Stephanie was barely a teenager when she saw a computer for the first time on a visit to the Batiste home in Baton Rouge. "Uncle Alvin had a keyboard attached to his TV and he was dealing with computer technology pre-DOS," she told Gambit Weekly. "He was always innovative. I think that's the one thing I learned from him -- always be aware of what's going on with the next thing -- expand the creative process. As a singer I will always take chances because of being around him. We've all learned to take chances, utilize technology, never be afraid of the next step. That's my approach to music. I'm not afraid of anything I want to sing."
If that sense of experimentation cut against a professorial stereotype, the reality is that Alvin Batiste, a large man with restless energy, limited his output as a recording artist precisely because of his teaching. Many artists strive to release a CD every year or two. (Wynton Marsalis has been known to do several in as many months.) Batiste had less than a dozen over more than 50 years of performing.
Still, the quality of his recording work seems destined for a boxed set to capture the arc of his journey through jazz impressionism.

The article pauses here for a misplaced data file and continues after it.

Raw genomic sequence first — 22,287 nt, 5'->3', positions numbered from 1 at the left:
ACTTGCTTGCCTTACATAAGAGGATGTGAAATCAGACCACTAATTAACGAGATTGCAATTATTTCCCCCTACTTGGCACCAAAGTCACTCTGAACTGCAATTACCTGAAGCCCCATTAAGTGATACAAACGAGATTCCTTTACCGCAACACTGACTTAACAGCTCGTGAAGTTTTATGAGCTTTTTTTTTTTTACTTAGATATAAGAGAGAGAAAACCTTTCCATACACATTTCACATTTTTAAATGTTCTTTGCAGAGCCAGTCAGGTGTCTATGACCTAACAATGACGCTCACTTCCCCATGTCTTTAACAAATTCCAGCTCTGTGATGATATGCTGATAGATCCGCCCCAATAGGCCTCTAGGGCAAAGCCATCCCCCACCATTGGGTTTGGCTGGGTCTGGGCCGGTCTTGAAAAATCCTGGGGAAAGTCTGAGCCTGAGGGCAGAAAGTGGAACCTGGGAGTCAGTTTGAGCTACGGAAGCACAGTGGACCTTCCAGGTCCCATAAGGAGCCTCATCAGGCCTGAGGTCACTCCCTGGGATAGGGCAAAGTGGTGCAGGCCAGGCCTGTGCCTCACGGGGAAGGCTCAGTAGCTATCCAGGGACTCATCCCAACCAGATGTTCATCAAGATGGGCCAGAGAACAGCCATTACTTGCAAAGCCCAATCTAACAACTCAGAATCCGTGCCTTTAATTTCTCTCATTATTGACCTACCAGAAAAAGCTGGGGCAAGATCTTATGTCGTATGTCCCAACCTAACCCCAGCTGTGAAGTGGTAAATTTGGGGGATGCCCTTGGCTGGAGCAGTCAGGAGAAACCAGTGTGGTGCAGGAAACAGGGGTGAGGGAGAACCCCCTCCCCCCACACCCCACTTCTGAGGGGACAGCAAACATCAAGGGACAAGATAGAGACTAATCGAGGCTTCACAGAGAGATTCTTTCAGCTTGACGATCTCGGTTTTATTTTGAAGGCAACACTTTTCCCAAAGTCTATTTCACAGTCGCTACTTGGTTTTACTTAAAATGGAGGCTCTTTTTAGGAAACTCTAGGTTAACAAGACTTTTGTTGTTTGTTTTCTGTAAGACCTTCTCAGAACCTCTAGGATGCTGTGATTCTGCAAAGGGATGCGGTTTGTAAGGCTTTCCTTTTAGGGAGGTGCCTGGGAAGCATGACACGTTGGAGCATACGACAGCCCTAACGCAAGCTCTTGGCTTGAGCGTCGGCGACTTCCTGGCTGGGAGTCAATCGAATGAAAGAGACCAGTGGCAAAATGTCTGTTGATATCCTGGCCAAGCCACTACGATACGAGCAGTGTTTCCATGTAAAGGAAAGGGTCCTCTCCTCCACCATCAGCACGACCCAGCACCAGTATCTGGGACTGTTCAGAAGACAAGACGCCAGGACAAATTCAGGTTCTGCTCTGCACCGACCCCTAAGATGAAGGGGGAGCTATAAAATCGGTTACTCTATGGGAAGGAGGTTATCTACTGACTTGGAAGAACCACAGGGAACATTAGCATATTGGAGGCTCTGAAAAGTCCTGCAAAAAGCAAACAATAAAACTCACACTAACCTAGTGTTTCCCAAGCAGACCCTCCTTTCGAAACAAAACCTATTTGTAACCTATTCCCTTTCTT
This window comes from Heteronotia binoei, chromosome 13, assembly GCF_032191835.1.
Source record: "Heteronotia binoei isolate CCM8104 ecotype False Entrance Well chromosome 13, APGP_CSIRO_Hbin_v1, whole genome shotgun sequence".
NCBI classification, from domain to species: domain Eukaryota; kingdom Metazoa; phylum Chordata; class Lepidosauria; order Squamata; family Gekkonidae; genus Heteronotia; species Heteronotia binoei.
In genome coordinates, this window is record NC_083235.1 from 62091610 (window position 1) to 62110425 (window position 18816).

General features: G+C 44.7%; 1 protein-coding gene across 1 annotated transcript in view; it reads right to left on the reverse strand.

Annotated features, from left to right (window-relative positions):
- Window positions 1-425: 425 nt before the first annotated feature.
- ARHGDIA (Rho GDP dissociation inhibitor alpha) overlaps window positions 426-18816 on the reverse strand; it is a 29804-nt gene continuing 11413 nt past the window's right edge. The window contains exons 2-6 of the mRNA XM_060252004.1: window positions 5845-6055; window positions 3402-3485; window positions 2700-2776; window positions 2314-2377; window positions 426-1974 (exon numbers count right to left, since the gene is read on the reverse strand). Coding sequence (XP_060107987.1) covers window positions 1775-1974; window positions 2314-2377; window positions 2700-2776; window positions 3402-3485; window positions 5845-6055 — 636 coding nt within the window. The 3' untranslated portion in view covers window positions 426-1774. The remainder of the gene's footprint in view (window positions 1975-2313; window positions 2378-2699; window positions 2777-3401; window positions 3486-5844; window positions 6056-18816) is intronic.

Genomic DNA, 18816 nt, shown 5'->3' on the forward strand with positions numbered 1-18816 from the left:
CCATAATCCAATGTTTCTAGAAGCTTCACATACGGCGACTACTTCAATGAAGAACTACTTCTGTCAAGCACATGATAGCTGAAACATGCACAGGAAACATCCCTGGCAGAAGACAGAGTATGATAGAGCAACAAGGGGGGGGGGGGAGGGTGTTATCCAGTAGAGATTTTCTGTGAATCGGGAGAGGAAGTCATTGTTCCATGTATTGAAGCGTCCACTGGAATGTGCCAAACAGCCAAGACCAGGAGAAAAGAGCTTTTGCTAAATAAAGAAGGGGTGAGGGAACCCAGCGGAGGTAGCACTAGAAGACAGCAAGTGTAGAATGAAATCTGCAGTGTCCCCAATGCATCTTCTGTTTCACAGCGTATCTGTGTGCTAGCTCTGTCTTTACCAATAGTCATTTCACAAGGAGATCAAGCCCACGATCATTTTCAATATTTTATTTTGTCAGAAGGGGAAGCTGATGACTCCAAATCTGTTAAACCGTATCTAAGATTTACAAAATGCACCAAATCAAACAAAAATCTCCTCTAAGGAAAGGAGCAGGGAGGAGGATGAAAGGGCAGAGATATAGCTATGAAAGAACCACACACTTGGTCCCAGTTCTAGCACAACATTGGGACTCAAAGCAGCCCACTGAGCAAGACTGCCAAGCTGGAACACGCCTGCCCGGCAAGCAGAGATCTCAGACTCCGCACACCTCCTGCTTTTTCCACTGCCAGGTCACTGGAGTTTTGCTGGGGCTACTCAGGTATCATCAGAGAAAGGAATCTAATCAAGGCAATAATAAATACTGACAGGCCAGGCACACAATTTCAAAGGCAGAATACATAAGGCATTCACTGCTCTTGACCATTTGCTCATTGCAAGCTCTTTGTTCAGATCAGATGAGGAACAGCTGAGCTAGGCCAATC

"One of the fascinating things about Alvin is that he was a pioneer of modern jazz but stuck it out in the land of traditional jazz," says Xavier jazz professor and traditional clarinetist Michael White. "His accomplishment is even greater, when you consider that the clarinet is not well liked or accepted in modern jazz. For the longest time, he was one of the few African-American clarinetists in modern jazz. Yet he played with Cannonball Adderly and Ornette Coleman. Alvin believed in constant experimentation; he was an advocate of what he called 'the continuum' -- that jazz should change and you should always look for new directions."
In his long career, Batiste earned fellowships from NEH and the Louisiana Division of the Arts, The National Association of Jazz Educators Humanitarian Award, the International Association of Jazz Educators' Lifetime Achievement Award, Southern University's Distinguished Service Award and the Louisiana Governor's 2005 award for Outstanding Contribution to Arts Education.
And yet, for all of those establishment credentials, Batiste had a deeply experimental side as an artist.
"For bebop musicians, the clarinet was marginalized," says Tulane Hogan Jazz Archive curator Bruce Boyd Raeburn. "Charlie Parker Bird was so dominant that the saxophones became the influential reed instruments. ... Alvin found a great voice on his instrument. To me, he's like the John Coltrane of the clarinet. He opened up the possibilities of that instrument in the free jazz context. But everyone knows him as an educator."
Ironically, from his teaching position in Baton Rouge, Batiste became a catalytic force in developing a generation of musicians -- some local, others not -- whose works constitute a post-bebop New Orleans impressionism.